West Nile Virus cases on the rise in Louisiana, some positives found in Mississippi
Published 8:00 am Thursday, August 25, 2022
West Nile virus is on the rise in Louisiana and residents need to take precautions against mosquito bites, the state Department of Health said Wednesday.
“This is shaping up to be a very challenging West Nile season and we are entering the peak time for transmission in our state,” Dr. Tina Stefanksi, regional medical director for a seven-parish area in Acadiana, said in a news release.
Fourteen people — including the first in Acadiana since 2018 — have developed dangerous infections of the brain and spinal cord, and two of them have died, the news release said. That compares to five neuroinvasive cases and no deaths by about this time last year, according to reports on the department’s website.
It also equals the total of such cases for all of 2020, and is three more than the total for 2019. Louisiana reported 16 of the nation’s 1,855 neuroinvasive cases and two of 191 deaths last year to the Centers for Disease Control and Prevention, according to preliminary CDC data. More than 1,100 of last year’s dangerous cases and 112 of the deaths were in Arizona.
And the number of mosquito pools testing positive for the virus around Louisiana is 2.8 times the number reported at this time last year — more than 687 compared to 242, the news release said. In Acadiana’s Region 4, “the number of mosquito pools has jumped from 8 at this time last year to 56 this year,” it said.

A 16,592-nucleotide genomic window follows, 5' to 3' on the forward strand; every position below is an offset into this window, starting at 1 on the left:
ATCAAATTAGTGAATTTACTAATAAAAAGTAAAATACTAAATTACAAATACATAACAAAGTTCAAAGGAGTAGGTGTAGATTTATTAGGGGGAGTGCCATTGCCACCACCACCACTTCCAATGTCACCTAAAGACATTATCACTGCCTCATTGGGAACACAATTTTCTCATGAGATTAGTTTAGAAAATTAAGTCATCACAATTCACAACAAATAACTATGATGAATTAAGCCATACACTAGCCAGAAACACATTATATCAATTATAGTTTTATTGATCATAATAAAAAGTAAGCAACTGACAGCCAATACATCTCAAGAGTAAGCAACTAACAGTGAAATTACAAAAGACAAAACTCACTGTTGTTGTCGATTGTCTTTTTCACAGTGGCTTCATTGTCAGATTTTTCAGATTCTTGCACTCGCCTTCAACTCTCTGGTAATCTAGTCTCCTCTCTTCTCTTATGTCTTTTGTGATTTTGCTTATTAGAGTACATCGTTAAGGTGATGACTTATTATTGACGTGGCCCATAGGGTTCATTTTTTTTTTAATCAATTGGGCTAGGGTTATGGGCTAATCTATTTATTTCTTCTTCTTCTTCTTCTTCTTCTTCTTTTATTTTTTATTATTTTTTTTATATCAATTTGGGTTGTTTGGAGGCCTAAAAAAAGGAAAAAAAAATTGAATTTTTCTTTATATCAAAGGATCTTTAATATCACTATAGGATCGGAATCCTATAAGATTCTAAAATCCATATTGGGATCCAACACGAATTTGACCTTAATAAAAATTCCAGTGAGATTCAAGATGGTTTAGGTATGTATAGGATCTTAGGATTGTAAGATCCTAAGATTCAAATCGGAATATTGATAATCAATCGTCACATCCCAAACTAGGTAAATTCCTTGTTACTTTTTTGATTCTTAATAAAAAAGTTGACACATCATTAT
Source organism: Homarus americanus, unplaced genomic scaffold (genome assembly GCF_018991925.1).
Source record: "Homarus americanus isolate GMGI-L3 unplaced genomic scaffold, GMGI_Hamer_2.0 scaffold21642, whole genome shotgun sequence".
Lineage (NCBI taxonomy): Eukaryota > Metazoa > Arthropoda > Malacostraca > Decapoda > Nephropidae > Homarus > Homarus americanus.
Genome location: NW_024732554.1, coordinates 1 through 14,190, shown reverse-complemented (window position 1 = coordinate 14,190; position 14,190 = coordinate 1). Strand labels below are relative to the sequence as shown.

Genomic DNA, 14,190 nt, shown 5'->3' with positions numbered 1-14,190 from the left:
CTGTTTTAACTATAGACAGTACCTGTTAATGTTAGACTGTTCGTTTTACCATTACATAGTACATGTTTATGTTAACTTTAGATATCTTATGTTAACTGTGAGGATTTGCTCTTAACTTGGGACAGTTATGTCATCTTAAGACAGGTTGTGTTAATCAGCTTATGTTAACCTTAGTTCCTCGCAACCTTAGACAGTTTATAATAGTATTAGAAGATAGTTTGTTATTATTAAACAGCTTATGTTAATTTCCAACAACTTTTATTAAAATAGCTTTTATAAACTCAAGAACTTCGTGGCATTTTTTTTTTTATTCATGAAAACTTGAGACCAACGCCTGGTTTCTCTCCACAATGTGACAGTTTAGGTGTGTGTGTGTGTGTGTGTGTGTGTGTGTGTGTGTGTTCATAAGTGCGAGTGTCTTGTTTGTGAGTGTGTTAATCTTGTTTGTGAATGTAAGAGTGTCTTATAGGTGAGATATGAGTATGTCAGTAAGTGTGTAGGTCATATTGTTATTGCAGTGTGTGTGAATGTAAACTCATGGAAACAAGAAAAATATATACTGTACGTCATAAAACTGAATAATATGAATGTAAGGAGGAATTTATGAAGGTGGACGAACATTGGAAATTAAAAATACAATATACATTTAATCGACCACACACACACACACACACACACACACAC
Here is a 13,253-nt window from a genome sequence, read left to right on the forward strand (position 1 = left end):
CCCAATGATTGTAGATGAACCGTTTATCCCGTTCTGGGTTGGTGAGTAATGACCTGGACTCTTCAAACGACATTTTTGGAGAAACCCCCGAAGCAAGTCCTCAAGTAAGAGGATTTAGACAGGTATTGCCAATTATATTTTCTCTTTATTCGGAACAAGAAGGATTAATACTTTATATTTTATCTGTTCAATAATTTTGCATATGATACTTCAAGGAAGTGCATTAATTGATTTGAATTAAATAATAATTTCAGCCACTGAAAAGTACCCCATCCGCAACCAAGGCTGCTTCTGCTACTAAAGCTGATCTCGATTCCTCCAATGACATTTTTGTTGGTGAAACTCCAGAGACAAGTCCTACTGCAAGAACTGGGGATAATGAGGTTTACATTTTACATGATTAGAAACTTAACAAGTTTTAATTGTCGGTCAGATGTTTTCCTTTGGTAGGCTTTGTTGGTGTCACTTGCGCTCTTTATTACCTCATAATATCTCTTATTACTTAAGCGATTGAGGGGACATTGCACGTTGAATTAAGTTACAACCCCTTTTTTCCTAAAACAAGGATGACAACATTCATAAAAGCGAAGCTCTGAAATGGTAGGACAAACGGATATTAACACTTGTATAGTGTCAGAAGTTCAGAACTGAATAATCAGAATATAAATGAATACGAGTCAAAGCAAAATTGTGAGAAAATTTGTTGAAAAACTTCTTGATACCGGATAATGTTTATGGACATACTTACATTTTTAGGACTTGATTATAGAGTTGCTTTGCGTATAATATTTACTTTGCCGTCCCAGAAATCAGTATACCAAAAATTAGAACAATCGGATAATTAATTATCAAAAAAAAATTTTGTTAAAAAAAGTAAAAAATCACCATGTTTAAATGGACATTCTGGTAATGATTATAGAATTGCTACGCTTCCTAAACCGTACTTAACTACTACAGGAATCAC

Last year’s final report said 474 mosquito pools had tested positive, 17 people had developed neuroinvasive disease and two had died.
According to the Mississippi Department of Health’s latest report from August 16, three people had been infected.
Eight in 10 human infections cause few or no symptoms, but many people can get flu-like West Nile fever and a few develop the most serious form, which can cause brain damage or death.
Symptoms of neuroinvasive disease can include high fever, stiff neck, disorientation, muscle weakness, numbness, coma and paralysis.
Precautions against mosquitoes include using federally approved mosquito repellent and wearing long-sleeved shirts and long pants outdoors. For indoors, make sure windows and doors fit tightly and that all screens are free of holes. The state health department has a detailed list of precautions on its website.